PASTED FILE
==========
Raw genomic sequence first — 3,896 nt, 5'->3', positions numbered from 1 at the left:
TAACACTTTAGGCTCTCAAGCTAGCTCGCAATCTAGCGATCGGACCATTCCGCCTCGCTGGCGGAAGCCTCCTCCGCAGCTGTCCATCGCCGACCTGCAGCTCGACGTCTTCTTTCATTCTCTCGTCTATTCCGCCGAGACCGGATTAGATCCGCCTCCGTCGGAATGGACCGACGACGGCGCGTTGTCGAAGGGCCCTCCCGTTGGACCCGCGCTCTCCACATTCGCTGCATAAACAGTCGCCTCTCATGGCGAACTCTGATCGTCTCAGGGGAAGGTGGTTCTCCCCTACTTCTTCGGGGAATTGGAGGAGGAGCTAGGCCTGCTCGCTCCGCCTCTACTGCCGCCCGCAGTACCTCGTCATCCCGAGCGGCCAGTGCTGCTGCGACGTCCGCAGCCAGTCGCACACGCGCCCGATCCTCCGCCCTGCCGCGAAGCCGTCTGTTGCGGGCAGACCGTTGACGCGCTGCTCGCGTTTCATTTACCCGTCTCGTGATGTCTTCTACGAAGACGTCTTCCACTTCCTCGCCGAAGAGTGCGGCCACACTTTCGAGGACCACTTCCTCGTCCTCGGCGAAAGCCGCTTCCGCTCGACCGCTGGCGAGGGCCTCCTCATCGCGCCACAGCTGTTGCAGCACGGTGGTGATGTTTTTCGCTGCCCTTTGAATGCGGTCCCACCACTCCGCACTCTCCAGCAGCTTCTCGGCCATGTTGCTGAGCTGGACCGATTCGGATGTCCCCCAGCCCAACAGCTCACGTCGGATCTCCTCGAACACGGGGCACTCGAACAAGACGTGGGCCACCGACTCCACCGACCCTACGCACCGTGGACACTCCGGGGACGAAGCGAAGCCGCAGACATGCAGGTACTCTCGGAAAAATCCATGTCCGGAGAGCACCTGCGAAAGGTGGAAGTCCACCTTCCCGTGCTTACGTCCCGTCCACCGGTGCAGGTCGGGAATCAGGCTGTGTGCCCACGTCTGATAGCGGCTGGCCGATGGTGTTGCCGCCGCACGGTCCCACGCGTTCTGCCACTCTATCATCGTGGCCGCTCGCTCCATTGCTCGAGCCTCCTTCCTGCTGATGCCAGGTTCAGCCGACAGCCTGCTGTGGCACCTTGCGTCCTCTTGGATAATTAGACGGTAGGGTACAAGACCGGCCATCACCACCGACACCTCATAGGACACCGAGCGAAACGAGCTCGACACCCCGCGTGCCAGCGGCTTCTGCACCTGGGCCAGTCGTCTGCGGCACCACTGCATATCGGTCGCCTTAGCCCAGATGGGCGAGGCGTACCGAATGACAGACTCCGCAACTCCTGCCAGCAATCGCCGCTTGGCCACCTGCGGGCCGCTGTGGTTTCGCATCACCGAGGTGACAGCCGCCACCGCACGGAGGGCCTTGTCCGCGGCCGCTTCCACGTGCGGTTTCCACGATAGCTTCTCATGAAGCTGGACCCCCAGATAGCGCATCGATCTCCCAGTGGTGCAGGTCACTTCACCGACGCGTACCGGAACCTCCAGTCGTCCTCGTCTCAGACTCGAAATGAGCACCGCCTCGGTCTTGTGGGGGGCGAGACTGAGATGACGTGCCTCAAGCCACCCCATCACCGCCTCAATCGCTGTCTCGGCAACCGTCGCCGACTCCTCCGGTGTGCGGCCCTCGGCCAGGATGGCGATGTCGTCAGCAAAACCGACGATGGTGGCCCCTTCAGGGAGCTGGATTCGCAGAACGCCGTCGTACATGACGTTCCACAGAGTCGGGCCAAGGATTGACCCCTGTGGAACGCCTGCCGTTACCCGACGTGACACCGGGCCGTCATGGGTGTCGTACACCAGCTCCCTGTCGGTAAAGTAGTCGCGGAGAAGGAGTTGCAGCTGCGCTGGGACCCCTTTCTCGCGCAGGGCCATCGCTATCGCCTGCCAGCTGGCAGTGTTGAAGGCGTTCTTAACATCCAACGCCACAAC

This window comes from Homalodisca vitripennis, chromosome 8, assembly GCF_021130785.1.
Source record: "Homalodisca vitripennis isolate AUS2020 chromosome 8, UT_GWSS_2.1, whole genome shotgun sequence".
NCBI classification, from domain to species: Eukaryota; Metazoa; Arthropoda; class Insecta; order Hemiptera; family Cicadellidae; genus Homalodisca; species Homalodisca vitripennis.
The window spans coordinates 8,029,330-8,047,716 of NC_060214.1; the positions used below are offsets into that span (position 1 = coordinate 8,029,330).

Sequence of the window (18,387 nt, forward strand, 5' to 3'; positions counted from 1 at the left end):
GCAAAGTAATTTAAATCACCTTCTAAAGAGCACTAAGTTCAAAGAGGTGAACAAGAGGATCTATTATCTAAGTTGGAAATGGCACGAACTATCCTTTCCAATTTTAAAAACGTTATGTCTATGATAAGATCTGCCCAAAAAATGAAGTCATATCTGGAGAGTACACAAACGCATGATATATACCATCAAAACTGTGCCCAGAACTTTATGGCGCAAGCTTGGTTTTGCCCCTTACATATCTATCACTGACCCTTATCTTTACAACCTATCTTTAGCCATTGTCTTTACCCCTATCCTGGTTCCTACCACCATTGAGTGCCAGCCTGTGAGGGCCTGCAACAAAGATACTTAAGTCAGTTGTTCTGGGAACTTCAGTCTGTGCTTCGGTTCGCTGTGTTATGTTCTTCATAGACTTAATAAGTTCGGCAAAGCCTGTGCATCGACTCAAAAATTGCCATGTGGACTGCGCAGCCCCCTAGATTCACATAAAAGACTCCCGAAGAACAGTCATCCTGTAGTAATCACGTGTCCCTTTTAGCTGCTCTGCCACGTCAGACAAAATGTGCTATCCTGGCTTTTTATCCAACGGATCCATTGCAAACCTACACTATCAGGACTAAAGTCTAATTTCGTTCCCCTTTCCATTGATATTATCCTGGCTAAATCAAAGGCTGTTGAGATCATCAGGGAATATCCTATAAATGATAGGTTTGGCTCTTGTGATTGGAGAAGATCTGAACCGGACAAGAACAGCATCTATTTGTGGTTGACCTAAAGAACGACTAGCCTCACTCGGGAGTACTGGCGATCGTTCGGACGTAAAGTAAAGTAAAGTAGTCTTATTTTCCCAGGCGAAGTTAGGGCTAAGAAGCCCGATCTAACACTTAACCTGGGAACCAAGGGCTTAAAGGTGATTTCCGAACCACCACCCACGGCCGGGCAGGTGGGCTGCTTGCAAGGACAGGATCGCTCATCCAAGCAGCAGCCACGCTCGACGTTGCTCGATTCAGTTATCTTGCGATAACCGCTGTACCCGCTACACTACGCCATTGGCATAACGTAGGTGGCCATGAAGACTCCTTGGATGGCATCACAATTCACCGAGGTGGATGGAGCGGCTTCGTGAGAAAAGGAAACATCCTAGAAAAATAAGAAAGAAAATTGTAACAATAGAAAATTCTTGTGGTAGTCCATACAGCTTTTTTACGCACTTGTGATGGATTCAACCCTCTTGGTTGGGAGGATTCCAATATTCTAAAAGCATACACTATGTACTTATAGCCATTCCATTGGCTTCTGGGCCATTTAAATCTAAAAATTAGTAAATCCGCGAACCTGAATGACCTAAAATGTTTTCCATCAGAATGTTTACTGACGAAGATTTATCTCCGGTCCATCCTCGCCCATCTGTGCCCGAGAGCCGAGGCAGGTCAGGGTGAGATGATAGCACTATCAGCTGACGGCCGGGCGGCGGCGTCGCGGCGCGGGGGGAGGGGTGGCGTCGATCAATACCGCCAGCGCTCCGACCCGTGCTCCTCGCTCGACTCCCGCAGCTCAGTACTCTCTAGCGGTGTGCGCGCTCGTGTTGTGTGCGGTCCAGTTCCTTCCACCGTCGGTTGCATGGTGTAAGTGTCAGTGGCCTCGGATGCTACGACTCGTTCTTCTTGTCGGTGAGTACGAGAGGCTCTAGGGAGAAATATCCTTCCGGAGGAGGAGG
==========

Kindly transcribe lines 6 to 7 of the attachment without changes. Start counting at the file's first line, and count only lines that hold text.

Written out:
The window spans coordinates 8,029,330-8,047,716 of NC_060214.1; the positions used below are offsets into that span (position 1 = coordinate 8,029,330).

Sequence of the window (18,387 nt, forward strand, 5' to 3'; positions counted from 1 at the left end):